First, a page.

“Everyone in our business knows they need to visualize data, but it’s easy to do poorly. We invest in it. We’re excited if we can use it right while they use it wrong.” – Daryl Morey, GM, Houston Rockets
In the 1990s, charting tools became cheap enough to acquire that it was accessible in mainstream business. The tools to make a pie chart were so easy to use that anybody could do it. We forget today but back then, it was something new to be able to create a bar chart, make it 3D, change colors, etc. The visual output was quick, but there wasn’t a lot of thought about what that chart meant.
Today, we have powerful tools to store data, manipulate the data in real-time, and create useful output. You can create hundreds of charts in seconds. However, just because you can create a chart, doesn’t mean you should or that it will be useful.
A good graph communicates information effectively and efficiently in the context it is presented, so people don’t have to work to see and understand exactly what you are trying to portray, nor are they confused.
A TreeMap on a dashboard contains all the data collected but isn’t easy to quickly digest. Ultimately, most people just want to know “where is my score” and “how am I doing against other people?” Mapping the data in a useful way more effectively communicates the answers at a glance. Think through what you want someone to take away from the map and then try to present that visually.
When companies start to invest in data visualization, they think all the tools are available on the market, it’s easy to do, we can just hire some people, and they can begin creating. Unfortunately, not all employees can think through the challenges needed to present good data visualization for effective communication.
Big data has been talked about in all industries for several years. Companies have the data, invested in software, and hired data scientists but the results still seem elusive and out of range. The dashboard is nice, but executives struggle to have a clear understanding what’s happening within the business.
Executives are looking for a design thinking, data wrangling, subject expert who not only knows how to manipulate (i.e. clean and analyze) big data but also understands the software, then takes meaning from the data and present it in a meaningful way. That’s a lot to ask of any one person.
The data scientist has all this information to show, but it’s hard to get meaning out of too much data poorly displayed. The missing piece is the presentation layer, which is effective communication instead of what data will show.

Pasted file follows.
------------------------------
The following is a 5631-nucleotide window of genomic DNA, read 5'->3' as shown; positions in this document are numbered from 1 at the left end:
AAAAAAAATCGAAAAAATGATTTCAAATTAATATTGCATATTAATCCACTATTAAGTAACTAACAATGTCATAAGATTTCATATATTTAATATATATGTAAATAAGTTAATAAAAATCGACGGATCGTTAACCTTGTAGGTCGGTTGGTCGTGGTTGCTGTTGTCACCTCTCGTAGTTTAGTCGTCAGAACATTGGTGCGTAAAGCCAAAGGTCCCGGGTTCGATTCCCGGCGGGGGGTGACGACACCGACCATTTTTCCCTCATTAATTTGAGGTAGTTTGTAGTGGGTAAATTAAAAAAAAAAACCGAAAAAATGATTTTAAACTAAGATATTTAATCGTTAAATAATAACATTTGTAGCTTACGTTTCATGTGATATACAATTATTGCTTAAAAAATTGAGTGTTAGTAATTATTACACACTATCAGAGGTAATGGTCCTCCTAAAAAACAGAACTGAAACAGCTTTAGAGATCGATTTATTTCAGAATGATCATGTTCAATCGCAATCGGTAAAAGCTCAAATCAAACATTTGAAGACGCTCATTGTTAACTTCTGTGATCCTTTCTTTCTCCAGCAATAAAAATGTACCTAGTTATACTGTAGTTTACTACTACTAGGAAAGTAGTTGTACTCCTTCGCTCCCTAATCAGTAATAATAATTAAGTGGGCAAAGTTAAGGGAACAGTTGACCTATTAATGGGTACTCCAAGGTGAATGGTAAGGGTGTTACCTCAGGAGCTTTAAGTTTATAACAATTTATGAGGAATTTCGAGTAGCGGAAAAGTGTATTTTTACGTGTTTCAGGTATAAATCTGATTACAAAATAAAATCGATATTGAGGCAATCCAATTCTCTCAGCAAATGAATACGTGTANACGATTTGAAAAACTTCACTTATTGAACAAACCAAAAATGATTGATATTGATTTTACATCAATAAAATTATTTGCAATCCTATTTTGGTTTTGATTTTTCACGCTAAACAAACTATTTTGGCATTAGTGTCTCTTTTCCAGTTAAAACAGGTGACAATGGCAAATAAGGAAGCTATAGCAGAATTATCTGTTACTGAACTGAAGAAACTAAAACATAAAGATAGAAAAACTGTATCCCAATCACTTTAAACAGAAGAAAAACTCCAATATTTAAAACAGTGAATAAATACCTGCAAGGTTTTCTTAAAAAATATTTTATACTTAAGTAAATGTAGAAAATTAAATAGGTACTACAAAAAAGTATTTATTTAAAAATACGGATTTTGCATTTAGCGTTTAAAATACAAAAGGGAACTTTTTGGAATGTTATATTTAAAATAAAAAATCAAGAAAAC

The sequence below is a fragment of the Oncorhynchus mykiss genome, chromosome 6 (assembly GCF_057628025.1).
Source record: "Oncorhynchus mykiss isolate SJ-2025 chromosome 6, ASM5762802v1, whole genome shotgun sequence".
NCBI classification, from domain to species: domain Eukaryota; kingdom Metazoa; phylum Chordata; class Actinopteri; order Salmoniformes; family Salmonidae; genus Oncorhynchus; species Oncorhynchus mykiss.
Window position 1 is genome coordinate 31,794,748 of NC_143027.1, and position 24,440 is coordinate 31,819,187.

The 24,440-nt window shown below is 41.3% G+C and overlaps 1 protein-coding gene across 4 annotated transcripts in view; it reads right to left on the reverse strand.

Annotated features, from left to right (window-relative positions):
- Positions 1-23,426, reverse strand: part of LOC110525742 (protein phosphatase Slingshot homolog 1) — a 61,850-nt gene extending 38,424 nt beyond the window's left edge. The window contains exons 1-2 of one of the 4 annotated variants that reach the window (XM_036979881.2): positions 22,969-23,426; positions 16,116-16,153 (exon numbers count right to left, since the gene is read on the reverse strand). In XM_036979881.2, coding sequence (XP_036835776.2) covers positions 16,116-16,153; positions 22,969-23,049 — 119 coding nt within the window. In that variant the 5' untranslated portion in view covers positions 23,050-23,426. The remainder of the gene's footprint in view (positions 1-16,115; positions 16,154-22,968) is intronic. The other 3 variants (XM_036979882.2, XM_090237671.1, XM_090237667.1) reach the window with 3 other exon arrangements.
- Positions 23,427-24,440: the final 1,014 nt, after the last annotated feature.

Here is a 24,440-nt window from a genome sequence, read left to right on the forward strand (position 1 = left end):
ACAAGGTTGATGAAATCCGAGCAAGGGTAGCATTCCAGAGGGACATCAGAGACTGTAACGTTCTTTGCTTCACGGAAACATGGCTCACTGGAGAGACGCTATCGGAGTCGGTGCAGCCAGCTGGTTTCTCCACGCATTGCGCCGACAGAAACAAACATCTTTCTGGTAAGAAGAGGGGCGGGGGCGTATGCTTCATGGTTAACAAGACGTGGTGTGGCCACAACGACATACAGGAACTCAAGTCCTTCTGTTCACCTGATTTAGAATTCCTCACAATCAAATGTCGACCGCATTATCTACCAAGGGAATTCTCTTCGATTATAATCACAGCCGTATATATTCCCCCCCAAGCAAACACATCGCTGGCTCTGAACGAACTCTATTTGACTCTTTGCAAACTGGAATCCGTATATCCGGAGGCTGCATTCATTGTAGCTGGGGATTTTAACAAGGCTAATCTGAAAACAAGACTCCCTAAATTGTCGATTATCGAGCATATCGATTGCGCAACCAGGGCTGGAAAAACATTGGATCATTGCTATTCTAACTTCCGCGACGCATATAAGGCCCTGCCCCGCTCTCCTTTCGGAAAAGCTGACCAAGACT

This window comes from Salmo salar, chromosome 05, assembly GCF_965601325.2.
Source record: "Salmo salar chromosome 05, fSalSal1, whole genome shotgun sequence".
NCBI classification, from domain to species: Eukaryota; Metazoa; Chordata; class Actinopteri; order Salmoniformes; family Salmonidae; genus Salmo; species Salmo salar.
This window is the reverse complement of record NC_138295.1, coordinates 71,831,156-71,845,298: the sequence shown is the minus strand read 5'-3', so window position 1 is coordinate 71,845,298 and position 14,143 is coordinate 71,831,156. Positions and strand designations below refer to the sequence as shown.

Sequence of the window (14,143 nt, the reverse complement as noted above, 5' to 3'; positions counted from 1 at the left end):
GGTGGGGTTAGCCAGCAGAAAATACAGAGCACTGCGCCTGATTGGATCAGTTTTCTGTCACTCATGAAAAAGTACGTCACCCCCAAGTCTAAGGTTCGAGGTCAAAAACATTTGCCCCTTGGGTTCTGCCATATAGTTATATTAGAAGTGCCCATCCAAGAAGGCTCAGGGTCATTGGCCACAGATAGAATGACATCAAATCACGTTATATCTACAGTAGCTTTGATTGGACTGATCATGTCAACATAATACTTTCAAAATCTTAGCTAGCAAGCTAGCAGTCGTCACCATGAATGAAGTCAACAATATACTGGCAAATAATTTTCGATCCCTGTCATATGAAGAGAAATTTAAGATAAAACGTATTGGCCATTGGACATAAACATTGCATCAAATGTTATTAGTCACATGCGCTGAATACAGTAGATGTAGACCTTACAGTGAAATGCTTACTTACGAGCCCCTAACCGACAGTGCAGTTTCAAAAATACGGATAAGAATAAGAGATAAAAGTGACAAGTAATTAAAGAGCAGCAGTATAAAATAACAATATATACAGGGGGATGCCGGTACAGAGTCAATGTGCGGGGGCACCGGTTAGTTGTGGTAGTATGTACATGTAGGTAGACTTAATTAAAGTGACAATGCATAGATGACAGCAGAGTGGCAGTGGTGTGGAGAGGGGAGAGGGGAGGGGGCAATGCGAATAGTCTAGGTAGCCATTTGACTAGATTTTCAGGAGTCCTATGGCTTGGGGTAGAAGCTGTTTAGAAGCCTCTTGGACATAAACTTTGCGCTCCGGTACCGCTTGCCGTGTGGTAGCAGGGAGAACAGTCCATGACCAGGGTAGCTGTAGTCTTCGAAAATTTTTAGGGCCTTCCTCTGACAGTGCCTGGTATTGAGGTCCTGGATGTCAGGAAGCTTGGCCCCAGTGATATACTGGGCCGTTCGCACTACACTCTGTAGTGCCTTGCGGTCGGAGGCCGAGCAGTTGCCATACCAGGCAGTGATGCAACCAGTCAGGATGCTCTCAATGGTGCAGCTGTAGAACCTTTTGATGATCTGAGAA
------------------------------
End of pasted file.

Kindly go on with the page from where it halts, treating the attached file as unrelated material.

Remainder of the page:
To figure out a company’s data visualization challenges, develop a team that consists of a design thinker, a data scientist, and a subject matter expert. Your team should be agile and sit together.
One of the first things data scientists do is set up dashboards for the bosses, so they can see all this data coming in, in real-time. It’s pretty, has lots of information on the screen, and is changing all the time. However, Executives are not getting the value out of the dashboards that they had hoped. Can everything on the dashboard be edited to show only the information needed to help them make a better decision? How can it be more usable?
Which is better: Complex or Simpler Charts?
If an audience is fluent in the subject we are talking about and fluent in the chart type we are using, then there is a little more leeway for the chart to be complex. However, if the viewers are looking at a treemap for the first time and don’t know what it is, then a simpler design is necessary.
Storytelling with Data Visuals
Storytelling is not necessarily a narrative. Storytelling can be broken down into three steps.
- Setup – here is some reality
- Conflict (doesn’t have to be negative) – here are changes to that idea
- Resolution – here are the results from those changes
Almost any chart you can think of can be broken down into this storytelling structure. In fact, multiple charts and big data sets can be broken down into this structure. Even with simple charts, how can you set it up; what would you introduce in the visual as conflict; and then how will you show the resolution?
Look for opportunities with your charts to make them even simpler. Maybe you have a chart that you think is simple, but can that be broken down even more into two or three more straightforward charts? Set up a storytelling methodology where you start with the simplest thing possible and then add layers on top of it – step by step. This progression helps with the audience’s understanding of what you are trying to convey.
You might be surprised that a somewhat simple chart can have up to 25 entry points where people might choose to focus first, and if the chart hasn’t been executed well, then you are going to have five or six individuals in the audience looking at five or six things. If you can control that flow and force them to look at one thing at a time, it helps with their understanding of what you are explaining.
Storytelling is reducing the data into a narrative flow where you are carrying the audience through the conflict and resolution in a visual way.
To learn how GeoMetrx can help your organization tell better stories with your data, request a demo today.